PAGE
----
FLICKR, NICK SALTMARSHA team of US researchers has kept disembodied pig brains alive in a comatose-like state for up to 36 hours, according to a report published last week (April 25) by MIT Technology Review. First revealed by Yale University neuroscientist Nenad Sestan at a meeting held on March 28 at the National Institutes of Health, the results have increased the urgency of the ethical debate surrounding the future of brain research.
Although other groups have managed to keep disembodied brainstems and hearts of rodents alive, the current project is noteworthy for the scale of the brain being preserved, and its apparent success. The results have yet to be published in a scientific journal.
The researchers achieved the feat by experimenting with more than 100 pig brains obtained from a slaughterhouse, Sestan disclosed at the meeting (via MIT Technology Review). While maintaining circulation to the organs with a setup of pumps and heated-up blood, the team observed normal-like patterns of cell activity, even though the brains were only attached to the setup several hours after the pigs were killed—meaning at least some cell death and damage to the organs would be likely.
“These brains may be damaged, but if the cells are alive, it’s a living organ,” Steve Hyman, director of psychiatric research at the Broad Institute in Cambridge, Massachusetts and one of the scientists briefed on the work, tells MIT Technology Review. “It’s at the extreme of technical know-how, but not that different from preserving a kidney.”
The reaction to the news has been mixed, The Guardian reports. Frances Edwards, a neuroscientist at University College London, notes that the technique could allow researchers to study animals’ neural networks in greater detail and develop better imaging techniques. But it’s unlikely to be replicated in humans, she adds.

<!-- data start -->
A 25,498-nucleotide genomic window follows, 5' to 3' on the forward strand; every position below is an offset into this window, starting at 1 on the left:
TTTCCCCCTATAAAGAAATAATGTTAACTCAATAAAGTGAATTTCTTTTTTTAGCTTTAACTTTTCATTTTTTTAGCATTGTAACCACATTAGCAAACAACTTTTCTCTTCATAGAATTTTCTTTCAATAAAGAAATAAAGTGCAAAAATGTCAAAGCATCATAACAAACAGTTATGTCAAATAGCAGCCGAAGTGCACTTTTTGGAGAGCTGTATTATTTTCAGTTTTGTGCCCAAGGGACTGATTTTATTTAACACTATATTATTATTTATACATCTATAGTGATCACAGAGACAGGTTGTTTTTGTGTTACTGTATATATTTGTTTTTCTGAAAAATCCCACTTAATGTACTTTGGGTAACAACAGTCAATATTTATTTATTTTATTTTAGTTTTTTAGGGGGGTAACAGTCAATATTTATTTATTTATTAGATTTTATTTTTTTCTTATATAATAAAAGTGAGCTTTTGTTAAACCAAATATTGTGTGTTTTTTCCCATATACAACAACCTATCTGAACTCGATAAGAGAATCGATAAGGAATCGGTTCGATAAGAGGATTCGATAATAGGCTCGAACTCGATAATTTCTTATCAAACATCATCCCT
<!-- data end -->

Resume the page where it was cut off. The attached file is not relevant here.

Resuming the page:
“It would be a major, pretty much impossible step even to get this far with a human brain,” she tells The Guardian. “In the pig, you are taking a healthy animal and able to control exactly when and how it dies and immediately take out the brain.” In humans, instead, “by the time the brain is accessible it would be well and truly compromised.”
Nevertheless, several researchers argue that the time to consider the ethical implications of such research being carried out with human tissue is now, while brain preservation techniques, along with the development of brain surrogates such as chimaeras and brain organoids, are under development.
Writing last week (April 25) in Nature, Sestan, along with Hyman, biologist George Church, and 14 others, urged colleagues and the public to address questions such as “Who, if anyone, should ‘own’ ex vivo brain tissue, brain organoids or chimaeras?” and “Do ex vivo human brain models challenge our understanding of life and death?”
Neurobiologist Colin Blakemore of the School of Advance Study at the University of London tells BBC News that he seconds the authors’ message. “It is very, very important that there should be a public discussion about this,” he says, “not least because the researchers who have some investment can tell the public why it would be so important to develop such techniques.”